Many jellyfish are capable of venomously stinging both their prey and their predators. The stings originate from specialized cells in their tentacles called nematocysts (middle image) that, when activated, rapidly extend a thin tubule that acts like a hypodermic needle to deliver venom into the jellyfish’s victim (bottom image). The tubules can elongate in about 50 ms – about one-sixth of the time needed to blink your eye. This rapid extension is driven by osmotic pressure – pressure generated when water flows across a semi-permeable membrane in response to chemical changes.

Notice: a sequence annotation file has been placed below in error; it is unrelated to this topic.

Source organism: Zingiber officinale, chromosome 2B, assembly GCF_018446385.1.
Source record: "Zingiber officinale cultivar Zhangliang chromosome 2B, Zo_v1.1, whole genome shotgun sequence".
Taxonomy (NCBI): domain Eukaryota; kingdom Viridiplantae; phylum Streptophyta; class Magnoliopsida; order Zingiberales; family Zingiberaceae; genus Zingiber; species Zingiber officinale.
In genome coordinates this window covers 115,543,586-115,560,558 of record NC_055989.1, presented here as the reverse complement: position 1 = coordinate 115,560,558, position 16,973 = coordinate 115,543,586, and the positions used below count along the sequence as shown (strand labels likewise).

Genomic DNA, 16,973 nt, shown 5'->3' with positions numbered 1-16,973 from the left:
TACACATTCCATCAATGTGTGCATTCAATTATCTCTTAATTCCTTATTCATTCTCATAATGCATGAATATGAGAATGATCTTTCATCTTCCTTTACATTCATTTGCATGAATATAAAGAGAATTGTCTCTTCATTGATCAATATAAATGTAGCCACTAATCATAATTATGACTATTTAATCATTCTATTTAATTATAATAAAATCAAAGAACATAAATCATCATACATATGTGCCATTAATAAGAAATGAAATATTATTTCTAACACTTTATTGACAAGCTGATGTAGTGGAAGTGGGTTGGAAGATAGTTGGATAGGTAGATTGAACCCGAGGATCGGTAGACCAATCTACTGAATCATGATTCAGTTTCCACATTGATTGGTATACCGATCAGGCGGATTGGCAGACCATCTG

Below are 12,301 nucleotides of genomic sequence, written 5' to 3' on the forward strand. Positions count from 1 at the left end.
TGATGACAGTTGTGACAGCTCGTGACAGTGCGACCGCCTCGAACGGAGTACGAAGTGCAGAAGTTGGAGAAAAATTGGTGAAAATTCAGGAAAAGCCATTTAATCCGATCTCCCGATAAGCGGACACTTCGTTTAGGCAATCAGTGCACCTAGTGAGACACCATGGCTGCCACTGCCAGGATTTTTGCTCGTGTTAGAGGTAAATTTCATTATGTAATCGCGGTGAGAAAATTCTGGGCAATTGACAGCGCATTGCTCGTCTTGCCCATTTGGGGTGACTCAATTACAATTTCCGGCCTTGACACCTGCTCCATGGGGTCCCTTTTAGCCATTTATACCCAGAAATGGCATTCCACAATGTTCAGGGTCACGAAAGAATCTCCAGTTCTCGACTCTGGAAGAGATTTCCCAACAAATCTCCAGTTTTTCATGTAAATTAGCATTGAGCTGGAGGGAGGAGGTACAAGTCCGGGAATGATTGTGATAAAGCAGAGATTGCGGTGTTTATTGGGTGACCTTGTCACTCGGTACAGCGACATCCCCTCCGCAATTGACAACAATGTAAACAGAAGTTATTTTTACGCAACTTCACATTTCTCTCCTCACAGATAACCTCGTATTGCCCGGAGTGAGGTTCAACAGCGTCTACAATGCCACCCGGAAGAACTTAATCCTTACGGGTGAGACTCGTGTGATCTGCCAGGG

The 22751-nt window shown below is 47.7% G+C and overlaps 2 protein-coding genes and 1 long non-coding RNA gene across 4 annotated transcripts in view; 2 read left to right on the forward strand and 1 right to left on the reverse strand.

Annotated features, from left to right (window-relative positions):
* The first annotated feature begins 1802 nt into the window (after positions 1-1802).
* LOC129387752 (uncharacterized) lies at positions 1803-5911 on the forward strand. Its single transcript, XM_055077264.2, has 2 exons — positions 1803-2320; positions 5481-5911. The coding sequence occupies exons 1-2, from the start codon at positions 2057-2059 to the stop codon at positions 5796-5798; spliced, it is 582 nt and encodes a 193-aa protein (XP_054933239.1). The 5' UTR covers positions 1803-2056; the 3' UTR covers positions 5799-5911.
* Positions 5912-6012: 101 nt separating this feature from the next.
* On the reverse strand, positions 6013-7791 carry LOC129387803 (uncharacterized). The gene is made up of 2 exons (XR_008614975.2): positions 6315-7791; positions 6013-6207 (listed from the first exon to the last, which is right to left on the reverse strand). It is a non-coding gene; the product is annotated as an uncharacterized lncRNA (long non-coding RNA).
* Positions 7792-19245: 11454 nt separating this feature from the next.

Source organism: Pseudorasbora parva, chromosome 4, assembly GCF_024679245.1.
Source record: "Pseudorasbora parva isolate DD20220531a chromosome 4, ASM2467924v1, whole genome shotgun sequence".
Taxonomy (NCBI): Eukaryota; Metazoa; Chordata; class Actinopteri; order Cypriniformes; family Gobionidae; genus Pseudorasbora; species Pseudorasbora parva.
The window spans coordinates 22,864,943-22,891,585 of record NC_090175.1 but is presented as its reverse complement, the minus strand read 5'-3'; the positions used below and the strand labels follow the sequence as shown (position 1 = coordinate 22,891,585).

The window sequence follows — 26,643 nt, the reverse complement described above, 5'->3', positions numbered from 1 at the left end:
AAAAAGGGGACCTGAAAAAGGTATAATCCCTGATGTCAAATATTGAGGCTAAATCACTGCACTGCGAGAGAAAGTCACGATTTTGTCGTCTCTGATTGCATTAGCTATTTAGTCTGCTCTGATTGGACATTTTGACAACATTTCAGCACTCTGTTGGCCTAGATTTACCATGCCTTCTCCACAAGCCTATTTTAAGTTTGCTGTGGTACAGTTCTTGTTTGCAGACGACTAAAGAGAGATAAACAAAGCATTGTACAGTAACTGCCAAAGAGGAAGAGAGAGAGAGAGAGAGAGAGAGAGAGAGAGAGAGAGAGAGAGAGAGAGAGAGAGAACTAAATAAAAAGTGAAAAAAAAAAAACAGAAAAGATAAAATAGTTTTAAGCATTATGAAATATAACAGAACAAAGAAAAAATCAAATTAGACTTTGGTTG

Researchers originally thought all of the osmotic pressure resided in the nematocyst’s capsule end from which the tubule expands, but new work indicates that the tubule is instead pulled along by high osmotic pressure along its moving front. That means that disrupting osmosis at the front – by say, wearing a material with no osmotic potential – can slow down the tubule expansion and stop the jellyfish’s sting. (Image credits: jellyfish – A. Kongprepan; nematocyst – D. Brand; tubule expansion – S. Park et al.; research credit: S. Park et al.; submitted by L. Buss)